47. It’s good to see that even after his self imposed exile that some things never change and that Mike Cunningham is still the same curmudgeonly misanthrope speaking so authoritatively about Noel’s two days in Belfast from his home in Tyneside hundreds of miles away across the Irish Sea.

    So, I’ll not hold my breath about true change in a British Province

    Not to worry, I suspect ther’ll be a seismic change in your ‘British province’ within the next ten years.

  48. //I’ll not hold my breath about true change in a British Province://

    Mike, you must admit that I did mention the example of how the violence and killings in Tipperary suddenly ended once it was no longer part of a British province.

    Nobody can dispute that that really was a “true change in a British Province”.

  49. Hurrah ! its a long time since ATW had a good old fashioned ‘troubles’ related barney. If only some of the bygone unionist commenters could pile back in to help fight in Mike and New Yorkers’ corner 🙂

  50. I think any self-respecting Unionist would be too embarrassed to try and defend such a weak position, Colm.

  51. It’s funny that such a well written travel post can drawn such ire from some quarters.

  52. It’s funny that such a well written travel post can drawn such ire from some quarters.

  53. It shows working class nationalist and unionist areas of the city in a positive light Charles. That can’t be allowed for some who would rather concentrate on sanitised middle classesque museum, restaurant and theatre tourism or the Johnny come lately minuscule criminal opportunist remanants of a conflict, many of who were mere infants when it finished than those actually trying and succeeding in improving things.

  54. Seimi

    “As is well known, New Yorker has a dislike for Nationalists and Republicans” Wrong I only dislike Republicans like you who frustrate progress and never disavowed the use of violence.

    I’ve drove through West Belfast a few years ago. I have no desire to be more familiar with the place.

    You need to get out of West Belfast more and be less provincial.

  55. Wrong I only dislike Republicans like you who frustrate progress and never disavowed the use of violence.

    The only true and correct thing in this sentence is the spelling. How do I ‘frustrate progress’? What do you even mean by that? And I would love to know how you’re going to demonstrate that I have ‘never disavowed the use of violence.’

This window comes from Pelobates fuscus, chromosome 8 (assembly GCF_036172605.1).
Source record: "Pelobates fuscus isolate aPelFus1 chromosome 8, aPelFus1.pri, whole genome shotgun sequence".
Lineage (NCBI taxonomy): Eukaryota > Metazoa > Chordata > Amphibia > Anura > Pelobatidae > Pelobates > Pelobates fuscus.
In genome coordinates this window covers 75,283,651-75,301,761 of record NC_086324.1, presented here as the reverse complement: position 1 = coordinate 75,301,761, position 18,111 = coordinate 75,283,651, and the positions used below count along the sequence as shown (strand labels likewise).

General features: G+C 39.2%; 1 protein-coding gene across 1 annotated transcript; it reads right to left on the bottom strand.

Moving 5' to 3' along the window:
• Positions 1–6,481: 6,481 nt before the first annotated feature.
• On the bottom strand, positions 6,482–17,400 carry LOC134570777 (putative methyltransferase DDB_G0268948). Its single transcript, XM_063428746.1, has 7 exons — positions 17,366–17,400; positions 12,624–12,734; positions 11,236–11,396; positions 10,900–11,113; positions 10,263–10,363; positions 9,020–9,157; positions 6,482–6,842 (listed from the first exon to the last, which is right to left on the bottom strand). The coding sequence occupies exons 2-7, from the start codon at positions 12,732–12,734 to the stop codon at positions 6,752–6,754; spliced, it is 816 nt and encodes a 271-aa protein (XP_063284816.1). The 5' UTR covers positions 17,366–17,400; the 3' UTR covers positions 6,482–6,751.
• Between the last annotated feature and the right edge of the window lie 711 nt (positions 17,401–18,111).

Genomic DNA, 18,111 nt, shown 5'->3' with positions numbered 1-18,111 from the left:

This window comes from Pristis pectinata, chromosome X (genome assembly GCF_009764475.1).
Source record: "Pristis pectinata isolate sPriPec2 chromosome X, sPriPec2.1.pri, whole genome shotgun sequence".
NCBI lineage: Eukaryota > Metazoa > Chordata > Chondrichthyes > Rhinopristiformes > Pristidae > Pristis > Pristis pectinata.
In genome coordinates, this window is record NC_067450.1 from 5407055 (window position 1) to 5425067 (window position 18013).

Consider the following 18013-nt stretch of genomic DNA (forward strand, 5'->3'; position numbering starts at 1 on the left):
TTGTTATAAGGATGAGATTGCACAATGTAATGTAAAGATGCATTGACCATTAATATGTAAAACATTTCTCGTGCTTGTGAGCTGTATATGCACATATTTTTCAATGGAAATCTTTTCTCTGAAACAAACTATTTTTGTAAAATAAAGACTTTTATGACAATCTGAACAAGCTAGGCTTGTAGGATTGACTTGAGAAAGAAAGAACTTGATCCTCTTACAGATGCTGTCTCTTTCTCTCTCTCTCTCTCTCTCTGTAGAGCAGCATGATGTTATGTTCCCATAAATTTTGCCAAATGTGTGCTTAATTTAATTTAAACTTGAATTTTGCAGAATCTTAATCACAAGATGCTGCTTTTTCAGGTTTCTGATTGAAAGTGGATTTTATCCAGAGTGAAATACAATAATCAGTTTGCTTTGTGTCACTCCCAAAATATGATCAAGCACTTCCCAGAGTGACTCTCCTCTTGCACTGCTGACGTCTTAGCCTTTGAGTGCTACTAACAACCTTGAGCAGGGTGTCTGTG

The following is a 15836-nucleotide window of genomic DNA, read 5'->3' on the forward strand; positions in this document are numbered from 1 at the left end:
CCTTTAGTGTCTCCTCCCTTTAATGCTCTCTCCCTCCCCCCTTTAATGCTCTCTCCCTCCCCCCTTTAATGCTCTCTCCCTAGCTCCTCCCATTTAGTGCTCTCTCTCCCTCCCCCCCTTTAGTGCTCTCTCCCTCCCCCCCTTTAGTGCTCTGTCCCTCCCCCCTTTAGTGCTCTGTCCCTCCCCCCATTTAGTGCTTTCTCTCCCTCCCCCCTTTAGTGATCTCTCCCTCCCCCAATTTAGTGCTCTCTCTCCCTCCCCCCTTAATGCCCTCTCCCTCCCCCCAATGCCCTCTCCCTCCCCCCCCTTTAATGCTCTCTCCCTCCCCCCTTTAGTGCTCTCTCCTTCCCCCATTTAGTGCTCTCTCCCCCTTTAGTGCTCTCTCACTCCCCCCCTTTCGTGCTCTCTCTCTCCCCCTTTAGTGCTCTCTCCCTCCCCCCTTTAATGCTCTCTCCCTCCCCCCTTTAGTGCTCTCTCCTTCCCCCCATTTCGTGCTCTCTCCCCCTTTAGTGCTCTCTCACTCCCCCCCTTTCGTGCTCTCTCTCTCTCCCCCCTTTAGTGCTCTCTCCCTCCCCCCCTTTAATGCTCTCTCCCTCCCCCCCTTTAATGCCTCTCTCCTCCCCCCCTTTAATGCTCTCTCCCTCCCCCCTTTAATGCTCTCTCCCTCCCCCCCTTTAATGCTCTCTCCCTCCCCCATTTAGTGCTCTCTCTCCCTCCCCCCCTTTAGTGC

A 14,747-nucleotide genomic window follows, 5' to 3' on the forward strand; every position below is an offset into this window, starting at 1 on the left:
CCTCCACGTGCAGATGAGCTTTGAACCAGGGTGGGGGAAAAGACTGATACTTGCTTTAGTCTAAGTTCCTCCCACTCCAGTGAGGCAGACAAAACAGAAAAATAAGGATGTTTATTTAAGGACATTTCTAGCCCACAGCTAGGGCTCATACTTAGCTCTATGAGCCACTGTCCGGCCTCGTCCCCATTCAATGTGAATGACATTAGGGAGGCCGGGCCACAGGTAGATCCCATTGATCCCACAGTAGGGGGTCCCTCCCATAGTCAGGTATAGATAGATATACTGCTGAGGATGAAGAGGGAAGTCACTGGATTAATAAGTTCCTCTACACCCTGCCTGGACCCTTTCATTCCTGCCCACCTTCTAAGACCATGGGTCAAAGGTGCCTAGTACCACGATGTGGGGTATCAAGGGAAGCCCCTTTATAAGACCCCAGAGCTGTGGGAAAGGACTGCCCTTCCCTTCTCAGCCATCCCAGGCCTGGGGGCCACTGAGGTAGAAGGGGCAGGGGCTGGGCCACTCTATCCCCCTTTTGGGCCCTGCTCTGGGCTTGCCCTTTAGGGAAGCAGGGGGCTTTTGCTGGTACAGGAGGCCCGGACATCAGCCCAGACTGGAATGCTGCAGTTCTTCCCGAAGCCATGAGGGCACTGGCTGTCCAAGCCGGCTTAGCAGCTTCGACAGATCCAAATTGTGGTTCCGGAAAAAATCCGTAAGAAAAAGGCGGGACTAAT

I’ve drove through West Belfast a few years ago. I have no desire to be more familiar with the place.

    So you admit that you are not familiar with the area? Why do you suppose yourself to be expert enough to comment on it then? How many years ago is ‘a few years ago?’ 10? 20? 30?

    You need to get out of West Belfast more and be less provincial.

    To paraphrase your good self – do you have a problem with reading and comprehension? Noel specifically states that we visited east Belfast as well. Perhaps you haven’t got that far in the post yet?

  56. There’s great talk at the mo about setting up a new GAA club in East Belfast. Think there was one up until the early 70s.

  57. That would be St. Colmcille’s, Reg.

    https://www.bbc.co.uk/news/uk-northern-ireland-31770367

  58. New Yorker came onto this thread claiming Noel had a myopic fixation with West Belfast and needed to get out and see other parts of Northern Ireland. Noel’s responses showed how spectacularly incorrect NY was . That’s all that needs to be said.

  59. //I’ve drove through West Belfast a few years ago. //

    In a Humber Pig?

  60. Funny, Noel.

  61. Seimi

    “How do I ‘frustrate progress’? What do you even mean by that? And I would love to know how you’re going to demonstrate that I have ‘never disavowed the use of violence.’”. Republicans are retro by nature, ie, frustrate progress. You can easily disavow the use of violence by stating the use of violence in pursuit of political goals past, present and future is wrong.

  62. Colm

    I responded to the initial report Noel made not on Noel’s past visits.

    Importantly he did not answer why he wanted a ‘guided tour’.

  63. Republicans are retro by nature, ie, frustrate progress

    Yes, Sunningdale, the Anglo Irish Agreement & the Good Friday Agreement all being examples of when Republicans have frustrated progress.

    Utter drivel.

  64. Ah, you want me to disavow violence specifically where it involves political goals? Selective violence type of thing?

    No, I don’t disavow the use of violence in pursuit of political goals, but, I want to be quite specific here, just as you suddenly are – I do not disavow the use of violence in the pursuit of political goals when all other avenues have been explored and found to be unacceptable, unworkable or where they are simply ignored. Clear enough?

    It is noted that you are no longer giving us your expertise on a place that you apparently drove through ‘a few years ago.’

  65. Just out of curiositys’ sake which parts of WB did you drive through NYer? Were you in Hillhead, Willowvale & Suffolk?

  66. I reckon he just travelled along the Westlink, on his way to Giant’s Causeway or Portrush 🙂

  67. Thanks Seimi. That’s the one.

    I understand good Downmen from the Short Strand and further east are forced to play for St Malachy’s in Antrim. It will be good to see this historic wrong rectified.

  68. Seimi.

    Patrick was kind enough to give me your e-mail. I’ll be e-mailing you sometime!

  69. Reg,

    The Market and the Strand are only over the Albert Bridge. They’re so close they share wives & sisters, (sometimes in the one woman).

  70. Charles
    No worries mate. Look forward to receiving it 😊

  71. Seimi